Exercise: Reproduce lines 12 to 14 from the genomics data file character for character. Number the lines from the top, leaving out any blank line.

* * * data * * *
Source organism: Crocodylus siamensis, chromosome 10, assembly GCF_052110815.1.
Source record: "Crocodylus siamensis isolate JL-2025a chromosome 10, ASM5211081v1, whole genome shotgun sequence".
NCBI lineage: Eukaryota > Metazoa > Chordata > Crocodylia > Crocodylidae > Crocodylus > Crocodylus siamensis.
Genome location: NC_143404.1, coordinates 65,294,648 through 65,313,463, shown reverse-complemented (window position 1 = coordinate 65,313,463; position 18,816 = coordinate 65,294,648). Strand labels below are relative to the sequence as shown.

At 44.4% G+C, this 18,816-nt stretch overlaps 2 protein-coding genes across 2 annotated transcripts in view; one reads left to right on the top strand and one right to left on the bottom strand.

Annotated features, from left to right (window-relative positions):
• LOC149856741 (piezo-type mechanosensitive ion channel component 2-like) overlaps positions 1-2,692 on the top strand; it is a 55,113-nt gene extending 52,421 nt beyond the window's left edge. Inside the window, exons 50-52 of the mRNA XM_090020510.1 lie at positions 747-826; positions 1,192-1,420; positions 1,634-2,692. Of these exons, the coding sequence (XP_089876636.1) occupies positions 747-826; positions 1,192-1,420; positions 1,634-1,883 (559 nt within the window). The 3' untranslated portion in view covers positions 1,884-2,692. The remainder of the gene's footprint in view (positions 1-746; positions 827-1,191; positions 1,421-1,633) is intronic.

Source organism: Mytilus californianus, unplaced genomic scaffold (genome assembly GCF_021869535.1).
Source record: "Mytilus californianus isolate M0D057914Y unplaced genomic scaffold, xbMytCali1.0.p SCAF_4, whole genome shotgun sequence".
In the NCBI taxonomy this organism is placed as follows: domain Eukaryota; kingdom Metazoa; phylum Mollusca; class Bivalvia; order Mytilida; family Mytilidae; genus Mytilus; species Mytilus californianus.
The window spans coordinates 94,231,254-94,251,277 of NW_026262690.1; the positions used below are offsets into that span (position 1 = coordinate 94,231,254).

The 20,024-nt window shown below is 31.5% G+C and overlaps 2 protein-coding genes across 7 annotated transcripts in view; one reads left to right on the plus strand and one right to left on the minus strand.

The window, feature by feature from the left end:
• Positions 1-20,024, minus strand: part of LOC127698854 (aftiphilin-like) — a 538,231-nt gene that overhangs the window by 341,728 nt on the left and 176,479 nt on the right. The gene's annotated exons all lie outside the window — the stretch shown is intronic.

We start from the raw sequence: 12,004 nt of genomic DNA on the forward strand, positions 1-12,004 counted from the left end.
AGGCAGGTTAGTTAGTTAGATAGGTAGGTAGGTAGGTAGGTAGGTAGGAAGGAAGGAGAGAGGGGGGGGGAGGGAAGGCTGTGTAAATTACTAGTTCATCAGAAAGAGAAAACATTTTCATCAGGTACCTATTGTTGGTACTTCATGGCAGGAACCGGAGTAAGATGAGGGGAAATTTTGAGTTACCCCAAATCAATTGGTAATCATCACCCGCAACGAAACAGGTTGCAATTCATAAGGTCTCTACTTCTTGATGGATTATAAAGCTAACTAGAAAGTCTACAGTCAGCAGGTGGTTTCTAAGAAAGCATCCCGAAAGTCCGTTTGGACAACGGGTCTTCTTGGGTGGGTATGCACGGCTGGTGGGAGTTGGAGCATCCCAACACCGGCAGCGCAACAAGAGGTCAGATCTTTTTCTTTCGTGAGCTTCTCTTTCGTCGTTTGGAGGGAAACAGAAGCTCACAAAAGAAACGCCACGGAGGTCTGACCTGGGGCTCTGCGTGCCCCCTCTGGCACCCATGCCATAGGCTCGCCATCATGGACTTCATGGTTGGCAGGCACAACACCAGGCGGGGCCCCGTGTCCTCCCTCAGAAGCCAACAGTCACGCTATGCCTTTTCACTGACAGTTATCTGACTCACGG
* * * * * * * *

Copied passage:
The 20,024-nt window shown below is 31.5% G+C and overlaps 2 protein-coding genes across 7 annotated transcripts in view; one reads left to right on the plus strand and one right to left on the minus strand.

The window, feature by feature from the left end:
• Positions 1-20,024, minus strand: part of LOC127698854 (aftiphilin-like) — a 538,231-nt gene that overhangs the window by 341,728 nt on the left and 176,479 nt on the right. The gene's annotated exons all lie outside the window — the stretch shown is intronic.